I couldn't get a credit card approved because I'm a teenager. But I think I have found the way around the problem.
I'm only 19, but I've listened to my parents and been smart with money. I have a job at the mall selling clothes. I have student loans that I'm already paying off ($100 a month). And even though my car insurance is in my parents' names to save me premiums, I still pay them $250 a month. I have no credit card debt. In fact, until recently, I didn't have a credit card. And guess what? I've done it all wrong. It turns out that credit history is very important, and mine turns out to be not good. Credit bureau Experian says my future employers might look at my credit history when they interview me, just to see if I'm financially responsible. The Bureau of Consumer Protection says that my future landlords could check to see if I will pay my rent on time. And, State Farm states that I need to build a credit history to help lower my auto insurance rates. So even though I pay all my bills on time, I still face the same problem as people who never do: We can't get a credit card, car loan, or mortgage. In fact, I was turned down for three credit cards before I realized I wasn't doing it right. So I dove into some research, got a credit card, and am on my way to building a great credit history. If you are in the same situation as me, these tips will help you:
- Don't apply blindly Seven months ago, I applied for a credit card with American Express. Then with Discover. Then with Mastercard. All three rejected me in a few days. This is what I did wrong:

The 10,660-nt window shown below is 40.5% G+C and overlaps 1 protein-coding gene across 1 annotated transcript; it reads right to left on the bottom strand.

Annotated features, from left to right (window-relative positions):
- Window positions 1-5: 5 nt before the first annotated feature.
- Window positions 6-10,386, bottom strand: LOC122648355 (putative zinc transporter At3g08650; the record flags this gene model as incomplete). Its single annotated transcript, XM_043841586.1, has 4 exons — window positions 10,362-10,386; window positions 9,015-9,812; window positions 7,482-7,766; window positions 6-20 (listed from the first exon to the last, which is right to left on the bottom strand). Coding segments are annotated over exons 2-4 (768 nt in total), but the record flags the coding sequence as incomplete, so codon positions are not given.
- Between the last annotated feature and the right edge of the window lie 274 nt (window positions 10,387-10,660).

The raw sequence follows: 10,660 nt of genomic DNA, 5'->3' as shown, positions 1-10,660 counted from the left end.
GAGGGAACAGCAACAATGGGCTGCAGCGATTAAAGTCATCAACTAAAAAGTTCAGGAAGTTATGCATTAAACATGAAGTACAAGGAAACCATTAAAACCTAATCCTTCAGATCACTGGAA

- I applied for too many cards at once: Each application resulted in an “investigation” by these companies. The FICO credit scoring company says that 10% of a score is determined simply by applying for credit. For each request, you risk getting some points that can be removed from your credit score. [ 4 ]
- I applied for well-known cards: American Express, Mastercard, and Discover are big names, but I was a little girl. Those cards require good credit and stable income (two things I don't have). MyFICO.com offers a list of the best credit cards for different categories, even for students [ 5 ]
- I haven't checked all the requirements: From the FICO list, I applied for the Citi Forward Card for College Students (and was still denied). Reason: I didn't read the rules. It required good credit, and I had no credit. I finally applied for a credit card through Milestone Apply and got it. No credit history required, and I was approved in one day for a limit of $300.
- Don't waste time requesting your credit history Once you start researching credit scores and credit histories, you'll be bombarded with tips for getting your annual credit report. Ignore it all. At least for now. I was pleased to discover that the federal government guarantees you a free credit report from each of the three credit bureaus: Transunion, Equifax, and Experian. All you have to do is go to AnnualCreditReport.com and click on the red section at the top that says “Apply for yours now!” (“Request yours now!”) So I did. And I have nothing. Which makes sense, because he didn't have a credit history to put on a credit report. But I also wasted one of my three annual opportunities for a free report. Last week, a month after I received my Journey Student Rewards card, I requested a second credit report from another agency. It worked perfectly.